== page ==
Build a 2-door cabinet
This take on the classic 2-door cabinet fits just about anywhere, and its panels can be made from a variety of materials, from steel or plastic mesh, glass, or Masonite panels sprayed with blackboard paint.
The simple two-door cabinet is a basic home accessories and remains one of the most practical pieces to store your stuff. Our plans will show you how to build your own and finish it in a variety of styles. Our take on the classic 2-door cabinet fits just about anywhere, and its panels can be made from a variety of materials, from steel or plastic mesh, glass, or panels sprayed with blackboard paint.
All sections 19mm birch- or meranti-veneered plywood
2 of 406 x 895mm - sides
2 of 100 x 775mm - cleats
2 of 406 x 775mm - shelf
1 of 406 x 775mm - bottom
2 of 38 x 895mm - face frame, stile
2 of 38 x 737mm - face frame, rail
1 of 445 x 813mm - top
2 of 38 x 464mm - side edging
1 of 38 x 813mm - front edging
4 of 50 x 840mm - door stile
4 of 50 x 286mm - door rail
Choice of material for door panel - see Finishing below
Coarse-thread pockethole screws, 32mm
30mm smooth shank screws
Knobs or handles and screws 
Shelf pins 
Plastic glass clips 
Drill / Driver plus assorted bits, incl. countersink bit
Bosch Tacker or heavy-duty stapler and staples
Orbital Sander and 120-grit sanding pads
Tape measure and pencil
Optional: Drill Press
Buy all the tools and materials for this project at your local Builders Warehouse.
If you haven't had all the pieces cut to size, do this now. You can use a table saw, circular saw, or jigsaw and a straightedge guide.
GOOD TO KNOW: Before assembly, use a portable drill guide or drill press to bore holes for the shelf pins in the cabinet sides.
1. Attach the cleats between the cabinet sides. Drill 3mm countersunk pilot holes for each cleat and drive screws through the sides into the ends of the cleats.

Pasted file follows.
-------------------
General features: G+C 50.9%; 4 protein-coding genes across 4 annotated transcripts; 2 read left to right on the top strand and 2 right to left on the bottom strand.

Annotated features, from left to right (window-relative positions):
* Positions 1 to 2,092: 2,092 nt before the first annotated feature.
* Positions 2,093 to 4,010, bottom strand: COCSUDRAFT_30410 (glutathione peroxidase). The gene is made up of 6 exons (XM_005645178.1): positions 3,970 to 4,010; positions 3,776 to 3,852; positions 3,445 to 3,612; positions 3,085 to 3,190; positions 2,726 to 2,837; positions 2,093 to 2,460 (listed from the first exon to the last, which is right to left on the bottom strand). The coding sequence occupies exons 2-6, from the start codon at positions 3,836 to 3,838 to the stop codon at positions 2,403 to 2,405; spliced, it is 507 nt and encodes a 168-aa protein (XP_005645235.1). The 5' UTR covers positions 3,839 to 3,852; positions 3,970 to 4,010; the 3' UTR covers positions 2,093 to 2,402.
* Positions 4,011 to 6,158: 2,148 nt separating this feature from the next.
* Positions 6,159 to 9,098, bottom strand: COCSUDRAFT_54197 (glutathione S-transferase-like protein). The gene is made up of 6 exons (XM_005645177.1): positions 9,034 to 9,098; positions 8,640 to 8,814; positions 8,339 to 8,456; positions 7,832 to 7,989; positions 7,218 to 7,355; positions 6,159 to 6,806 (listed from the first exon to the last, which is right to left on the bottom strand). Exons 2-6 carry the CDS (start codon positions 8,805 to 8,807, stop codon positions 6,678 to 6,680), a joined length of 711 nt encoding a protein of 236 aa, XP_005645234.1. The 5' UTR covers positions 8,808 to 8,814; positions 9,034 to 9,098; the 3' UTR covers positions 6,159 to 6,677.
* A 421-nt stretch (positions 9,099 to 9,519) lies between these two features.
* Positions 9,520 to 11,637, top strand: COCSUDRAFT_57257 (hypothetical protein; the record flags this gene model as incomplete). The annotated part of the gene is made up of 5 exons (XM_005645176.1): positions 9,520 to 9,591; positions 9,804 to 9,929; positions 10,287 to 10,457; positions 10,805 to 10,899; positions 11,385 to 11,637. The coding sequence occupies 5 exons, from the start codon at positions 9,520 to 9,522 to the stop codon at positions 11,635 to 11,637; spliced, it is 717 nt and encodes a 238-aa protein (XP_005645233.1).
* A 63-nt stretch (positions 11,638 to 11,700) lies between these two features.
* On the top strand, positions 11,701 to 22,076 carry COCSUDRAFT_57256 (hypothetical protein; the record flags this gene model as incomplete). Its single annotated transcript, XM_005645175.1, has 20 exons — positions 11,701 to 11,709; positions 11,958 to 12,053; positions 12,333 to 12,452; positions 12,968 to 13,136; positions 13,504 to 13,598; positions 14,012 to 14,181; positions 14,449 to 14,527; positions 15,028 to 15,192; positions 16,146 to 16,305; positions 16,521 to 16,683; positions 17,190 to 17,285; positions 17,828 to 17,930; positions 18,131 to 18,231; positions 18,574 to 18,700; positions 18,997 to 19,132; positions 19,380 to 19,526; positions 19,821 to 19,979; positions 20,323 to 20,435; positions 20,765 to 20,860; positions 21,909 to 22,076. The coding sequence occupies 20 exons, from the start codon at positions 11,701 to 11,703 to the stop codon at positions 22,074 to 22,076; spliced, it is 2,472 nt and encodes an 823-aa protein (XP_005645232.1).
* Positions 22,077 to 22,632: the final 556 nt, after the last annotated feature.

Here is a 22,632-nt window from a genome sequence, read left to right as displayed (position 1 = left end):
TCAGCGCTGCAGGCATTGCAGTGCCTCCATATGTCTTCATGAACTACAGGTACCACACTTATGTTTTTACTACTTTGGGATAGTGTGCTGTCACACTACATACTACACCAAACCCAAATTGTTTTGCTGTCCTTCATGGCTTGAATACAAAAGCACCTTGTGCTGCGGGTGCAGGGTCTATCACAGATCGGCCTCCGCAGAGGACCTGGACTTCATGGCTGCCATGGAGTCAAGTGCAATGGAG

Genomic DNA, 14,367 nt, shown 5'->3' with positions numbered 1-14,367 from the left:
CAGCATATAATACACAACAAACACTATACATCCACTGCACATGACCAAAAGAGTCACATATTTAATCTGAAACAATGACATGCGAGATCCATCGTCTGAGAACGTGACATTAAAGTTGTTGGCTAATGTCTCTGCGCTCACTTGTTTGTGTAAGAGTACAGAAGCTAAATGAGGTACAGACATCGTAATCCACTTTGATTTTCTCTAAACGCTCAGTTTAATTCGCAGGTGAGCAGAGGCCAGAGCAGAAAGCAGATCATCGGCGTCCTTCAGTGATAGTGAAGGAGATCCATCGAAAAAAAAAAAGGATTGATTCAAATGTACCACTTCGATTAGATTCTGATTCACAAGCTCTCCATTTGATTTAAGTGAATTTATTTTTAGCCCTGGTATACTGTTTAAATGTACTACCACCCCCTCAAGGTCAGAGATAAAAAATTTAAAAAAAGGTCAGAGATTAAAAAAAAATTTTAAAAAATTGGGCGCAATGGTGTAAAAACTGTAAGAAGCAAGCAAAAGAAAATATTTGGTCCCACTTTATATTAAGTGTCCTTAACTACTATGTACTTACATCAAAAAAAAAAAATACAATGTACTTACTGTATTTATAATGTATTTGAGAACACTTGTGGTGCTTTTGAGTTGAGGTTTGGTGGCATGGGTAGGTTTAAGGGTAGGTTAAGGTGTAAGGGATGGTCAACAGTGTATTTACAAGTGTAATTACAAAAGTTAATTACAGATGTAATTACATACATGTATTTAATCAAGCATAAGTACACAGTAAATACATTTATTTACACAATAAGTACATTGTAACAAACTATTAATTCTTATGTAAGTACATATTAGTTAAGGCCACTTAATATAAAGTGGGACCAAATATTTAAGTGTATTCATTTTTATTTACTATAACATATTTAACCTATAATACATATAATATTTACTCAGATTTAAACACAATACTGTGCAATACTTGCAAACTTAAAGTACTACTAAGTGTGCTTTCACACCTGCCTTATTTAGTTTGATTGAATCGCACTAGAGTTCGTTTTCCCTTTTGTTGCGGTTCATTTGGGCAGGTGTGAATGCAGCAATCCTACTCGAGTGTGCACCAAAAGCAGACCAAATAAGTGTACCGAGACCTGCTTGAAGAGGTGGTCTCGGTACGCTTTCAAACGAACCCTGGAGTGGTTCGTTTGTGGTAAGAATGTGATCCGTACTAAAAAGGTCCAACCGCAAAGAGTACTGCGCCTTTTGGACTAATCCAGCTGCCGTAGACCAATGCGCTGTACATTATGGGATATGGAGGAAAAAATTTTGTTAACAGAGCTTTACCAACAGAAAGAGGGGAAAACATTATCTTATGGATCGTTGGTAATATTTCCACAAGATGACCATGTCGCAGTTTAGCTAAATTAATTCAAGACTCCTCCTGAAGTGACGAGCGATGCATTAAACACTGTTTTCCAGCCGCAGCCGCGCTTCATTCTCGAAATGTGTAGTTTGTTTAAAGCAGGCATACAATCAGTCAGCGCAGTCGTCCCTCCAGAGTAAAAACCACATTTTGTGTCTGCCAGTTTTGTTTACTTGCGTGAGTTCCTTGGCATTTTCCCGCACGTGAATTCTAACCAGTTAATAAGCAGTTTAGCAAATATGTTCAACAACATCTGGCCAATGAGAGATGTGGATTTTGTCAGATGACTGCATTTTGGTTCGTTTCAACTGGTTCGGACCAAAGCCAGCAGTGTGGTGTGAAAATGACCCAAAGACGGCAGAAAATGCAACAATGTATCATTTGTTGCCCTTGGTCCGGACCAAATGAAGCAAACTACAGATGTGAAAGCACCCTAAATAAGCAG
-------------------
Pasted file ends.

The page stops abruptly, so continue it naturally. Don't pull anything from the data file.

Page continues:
2. Assemble the four sections (rails and stiles) that make up the face frame using wood glue, pocketholes and coarse-thread pockethole screws.
3. Attach the face frame to the cabinet with a pneumatic nail gun OR 35mm panel pins and a hammer. For either option, also apply a bead of wood glue to the cabinet ends. Wipe away any excess glue that oozes out immediately with a damp cloth.
4. Pre-drill pocketholes along both sides of the bottom. Place the cabinet on one side and drive  coarse-thread pockethole screws through the bottom into the cabinet sides.
GOOD TO KNOW: Ensure that the screws do not go right through the sides.
5. Assemble the top section (top, side and front edges) using wood glue, pocketholes and coarse-thread screws. Drill pocketholes around the front and sides of the top to secure the edges in place.
6. Place the cabinet top in position and drive 30mm screws through the cleats into the underside of the top section.
7. On all the frames that make up the door sections you need to cut a 5mm wide x 5mm deep rebate. Clamp two panels together for ease and rout the rebates.
GOOD TO KNOW: If you don't own a router or Dremel Trio, use flat pins or braces to attach the door panels to the frame.
8. Drill a pair of pocketholes at the end of each door stile, apply wood glue and then drive in coarse-thread screws.
Attach the back panel using a Bosch Tacker or heavy-duty stapler, or panel pins and a hammer.
Decide on the panels you want for the door. This can be glass, perspex, 3mm white Masonite sprayed with black Rust-Oleum Chalkboard spray paint (as shown for this project), or mesh panels.
Place the cut panels in the rebate and and secure with glass clips.
Attach  hinges to each door. Lay the cabinet on its back and set the doors on the face frame, making sure the doors are centred with a 2mm space between them. Screw the hinges to the frame.
Add your choice of handles or knobs.
Fill screw / nail holes with wood filler, let dry. Lightly sand with 120-grit sandpaper. Wipe off dust and apply two coats of Woodoc 5 or 10 interior sealer. If you'd prefer to stain the cabinet, apply Woodoc Gel Stain and then apply sealer.
Press shelf pegs into the holes in the cabinet sides to mount the shelves.
Finish off the edges with veneer edging strip in matching grain. This is applied either with glue, or where the glue is already applied, with a hot iron (no steam). Once cool, use an edge trimmer or utility knife and a sanding block to cut the veneer to fit.
Not responsible for errors or omissions